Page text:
Of course, the buffalo then spoiled this piece of derring do a bit by charging out of the jungle straight at the gentleman.  I imagine it was startled and enraged by the noise and/or smoke from the Englishman's strange device.

Sir Henry was too old a hand to be bothered by this; he nimbly sidestepped the beast's charge.  However, the buffalo was now in the middle of the table and would react to pretty much any movement apart from around the fringes.



Most of the other players advanced cautiously, approaching their nearest minor plot points to try to gain an early lead.  Sir Henry continued his heroic dash by befuddling the buffalo with a Secret Path card (am I the only person who thought about the similar incident from Crocodile Dundee when this happened?).

He then blew it completely by failing to untie the damsel in distress.  The challenge to undo the knots required 3 successes and Sir Henry only achieved one.  By this time, half of the Snake Cult was closing in on him...



To add to the Safari's woes, Alan Quartermain investigated the glowing crystals - only to find out that they weren't real.  The light filtering through the jungle canopy shone on a rock in such a way as to make it shine, but it was just a very ordinary rock when seen close up.



Meanwhile in the north, the cultist's grenadier was up to his favourite tricks: throwing bombs at monkeys!  2 of Tarzan's simians thought they were safely hidden in the foliage, but the grenade still injured Caesar.



In a hooting, screeching fit of revenge, a couple of the remaining apes charged at the cultist.  He dodged out of their grasp - straight into the quicksand!



The central clearing was now filled with animals racing all over!  Tarzan's lion ran one way, whilst the cult's snake and leopard went the other, all in attempts to distract the buffalo.  In the end, the maddened bull decided to chase down the leopard and gore it to death.



At the half-way point of the game, here is how things stood:
  1. Tarzan had collected a minor plot point, but had made heavy weather of it and wasn't well positioned to intervene in the central struggle.
  2. The cult's brawling specialist ignored his friend who had fallen in the quicksand and dispatched both of the simians with brutal efficiency.
  3. Sir Henry finally freed Miss Duncan from the sacrificial posts, only to be attacked by Tarzan's lion.  Astonishingly (to me, at least), the lion had the worst of the exchange.  There were words that, if not exactly swearing, were strong expressions of disbelief...
  4. Al Masoudi and Captain Goode both vied for the witch doctor's attention, whilst the latter's bodyguards attempted to stab them both.  Goode went down several times, but just wouldn't give up and kept returning to the fight (and, importantly, thus prevented the cult leader from solving this plot point).
  5. The buffalo continued its rampage, knocking out Lady Constance (safari) and a simian (Tarzan).


Saeed, the cultist knifeman, killed off the two simians.  While he was thus occupied, the cult's grenadier reached for the radio but couldn't manage this and stay afloat at the same time.  He vanished into the quicksand with a soft, sucking sound.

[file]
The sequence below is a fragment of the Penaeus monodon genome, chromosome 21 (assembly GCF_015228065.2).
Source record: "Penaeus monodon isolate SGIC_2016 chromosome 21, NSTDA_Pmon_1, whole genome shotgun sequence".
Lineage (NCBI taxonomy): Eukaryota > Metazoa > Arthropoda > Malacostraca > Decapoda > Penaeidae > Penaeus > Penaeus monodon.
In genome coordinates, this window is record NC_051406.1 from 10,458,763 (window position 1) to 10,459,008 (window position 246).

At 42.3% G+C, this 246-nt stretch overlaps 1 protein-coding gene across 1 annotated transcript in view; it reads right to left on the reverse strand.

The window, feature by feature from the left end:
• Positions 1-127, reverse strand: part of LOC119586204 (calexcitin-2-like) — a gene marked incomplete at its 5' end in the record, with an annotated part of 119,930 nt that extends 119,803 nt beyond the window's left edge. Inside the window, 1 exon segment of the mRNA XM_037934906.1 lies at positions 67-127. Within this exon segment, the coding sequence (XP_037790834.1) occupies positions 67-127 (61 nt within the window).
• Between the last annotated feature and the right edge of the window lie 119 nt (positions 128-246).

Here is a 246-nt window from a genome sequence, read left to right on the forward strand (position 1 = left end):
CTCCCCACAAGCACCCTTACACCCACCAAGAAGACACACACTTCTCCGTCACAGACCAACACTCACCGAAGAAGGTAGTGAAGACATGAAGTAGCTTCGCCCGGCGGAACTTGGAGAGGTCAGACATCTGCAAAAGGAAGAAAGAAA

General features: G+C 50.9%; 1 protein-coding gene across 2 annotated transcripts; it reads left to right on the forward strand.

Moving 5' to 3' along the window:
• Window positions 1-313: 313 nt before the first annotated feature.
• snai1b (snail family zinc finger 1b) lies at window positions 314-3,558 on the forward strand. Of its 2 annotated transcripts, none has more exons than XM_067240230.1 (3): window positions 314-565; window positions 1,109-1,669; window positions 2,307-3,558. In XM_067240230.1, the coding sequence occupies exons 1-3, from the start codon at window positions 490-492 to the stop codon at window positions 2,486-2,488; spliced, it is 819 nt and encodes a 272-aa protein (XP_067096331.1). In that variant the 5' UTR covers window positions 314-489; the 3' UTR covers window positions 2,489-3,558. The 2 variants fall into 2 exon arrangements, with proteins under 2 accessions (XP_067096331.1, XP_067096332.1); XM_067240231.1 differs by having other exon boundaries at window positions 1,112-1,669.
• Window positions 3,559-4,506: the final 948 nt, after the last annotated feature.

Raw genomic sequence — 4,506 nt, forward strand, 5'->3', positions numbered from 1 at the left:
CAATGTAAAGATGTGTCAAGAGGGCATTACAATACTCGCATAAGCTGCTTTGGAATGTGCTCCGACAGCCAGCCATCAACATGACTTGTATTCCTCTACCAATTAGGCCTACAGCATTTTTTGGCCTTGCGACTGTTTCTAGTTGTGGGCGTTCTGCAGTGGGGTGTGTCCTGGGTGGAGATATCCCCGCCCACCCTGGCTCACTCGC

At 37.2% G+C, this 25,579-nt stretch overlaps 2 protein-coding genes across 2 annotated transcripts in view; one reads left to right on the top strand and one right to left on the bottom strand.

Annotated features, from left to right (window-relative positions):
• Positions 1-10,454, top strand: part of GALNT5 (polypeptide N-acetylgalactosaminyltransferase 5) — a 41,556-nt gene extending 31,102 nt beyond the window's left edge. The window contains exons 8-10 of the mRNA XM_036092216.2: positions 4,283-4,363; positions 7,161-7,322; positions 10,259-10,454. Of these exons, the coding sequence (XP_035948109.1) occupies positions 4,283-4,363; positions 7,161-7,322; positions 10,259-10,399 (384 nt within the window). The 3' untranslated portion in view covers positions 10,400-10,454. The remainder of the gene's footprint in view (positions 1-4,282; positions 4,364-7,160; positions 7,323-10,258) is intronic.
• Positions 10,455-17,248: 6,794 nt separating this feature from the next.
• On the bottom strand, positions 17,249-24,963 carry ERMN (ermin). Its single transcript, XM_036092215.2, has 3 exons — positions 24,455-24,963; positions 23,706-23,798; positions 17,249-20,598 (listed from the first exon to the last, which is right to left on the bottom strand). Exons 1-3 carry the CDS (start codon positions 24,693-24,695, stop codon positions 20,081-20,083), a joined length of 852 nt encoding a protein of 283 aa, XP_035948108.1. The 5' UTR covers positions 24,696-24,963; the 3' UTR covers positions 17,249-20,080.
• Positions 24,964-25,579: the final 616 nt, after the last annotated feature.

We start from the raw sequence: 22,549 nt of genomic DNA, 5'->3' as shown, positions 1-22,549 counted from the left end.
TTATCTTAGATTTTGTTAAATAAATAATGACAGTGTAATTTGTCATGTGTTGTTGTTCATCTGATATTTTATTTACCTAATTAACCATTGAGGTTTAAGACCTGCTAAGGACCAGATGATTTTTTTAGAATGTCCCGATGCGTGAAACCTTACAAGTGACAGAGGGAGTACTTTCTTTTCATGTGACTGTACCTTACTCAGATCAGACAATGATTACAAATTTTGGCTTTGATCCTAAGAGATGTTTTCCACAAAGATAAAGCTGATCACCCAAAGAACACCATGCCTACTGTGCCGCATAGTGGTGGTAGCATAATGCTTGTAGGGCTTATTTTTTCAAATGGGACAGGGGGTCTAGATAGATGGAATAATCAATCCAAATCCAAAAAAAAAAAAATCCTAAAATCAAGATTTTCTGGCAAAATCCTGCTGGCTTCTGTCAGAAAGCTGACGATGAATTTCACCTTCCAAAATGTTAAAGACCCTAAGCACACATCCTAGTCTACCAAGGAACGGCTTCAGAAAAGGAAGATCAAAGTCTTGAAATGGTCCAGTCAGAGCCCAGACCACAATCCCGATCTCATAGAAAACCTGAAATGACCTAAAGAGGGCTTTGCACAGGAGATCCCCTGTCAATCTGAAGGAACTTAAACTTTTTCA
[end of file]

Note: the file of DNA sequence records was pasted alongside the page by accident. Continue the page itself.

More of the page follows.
As this happened, there was a crashing sound.  Birds flew up from the bushes, calling wildly.  The Great Gonga had arrived!  He was the most enormous, black gorilla that anyone had ever seen - easily bigger than any other land creature anyone had seen.



Oblivious to the rapid approach of Gonga, Sir Henry and the miraculously-recovered lion tussled for possession of Miss Duncan...


...whilst Al Masoudi and Goode continued to fight the witch doctor's bodyguards and each other just to survive.



Gonga was obviously infuriated by the puny beings who had stolen his sacrifice.  He tore into the melee and gave the lion an almighty buffet.  Sir Henry managed to duck and step backwards with Miss Duncan...



...but it was only a temporary reprieve.  The gigantic monster tossed the lion aside and continued his relentless pursuit of the humans.  To his credit, Sir Henry managed to wound the beast - but this just maddened Gonga even more!



As Sir Henry and Gonga fought, the lion recovered and stood up.  The cult's snake immediately struck at it, though neither creature could gain the upper hand.

Then, Alan Quartermain decided to fire into this melee on the grounds that anything he hit was good.  His shots missed the lion but struck the reptile, which then collapsed into the dirt.  [I think this might be the very first game where the cult's snake has failed to terrorise its enemies and has instead been knocked out!]



As we entered the last turn, the situation was thus:

  • Gonga and Sir Henry were fighting for possession of Miss Duncan in the central clearing.  If Sir Henry could just survive until the end of the round then the game would end and he would escape with his prize!
  • Al Masoudi and Goode still wrestled [inconclusively] with each other and with the witch doctor's bodyguards.
  • The buffalo was annoyed enough to be chasing a couple of ascaris through the jungle.
  • Remnants of all 3 leagues hung about the fringes, not particularly wanting to get involved in any further fighting.


Pretty much the only minor action in turn 6 was this: Tarzan's lion ventured into the quicksand.  The clever animal grabbed the sinking radio [minor plot point] and dragged it to the side.

A couple of cultist minions stood nearby and even took a shot at the lion, but this was ineffectual.



Everyone held their breath as the main event came round: could Sir Henry survive another round against the monstrous ape?

Gonga pummelled the man mercilessly, reducing him to a d6 health [i.e. the lowest one can be and still stand up in Pulp Alley].  Then, with the last attack of the game, Gonga landed a final, single blow.

Sir Henry needed to roll a 4+ on one d6 to survive.  If he could do this then his league would have 3 victory points and would win the game, not to mention the enormous kudos he would acquire.  It was a 50:50 chance, but sadly he rolled low and fell to the ground.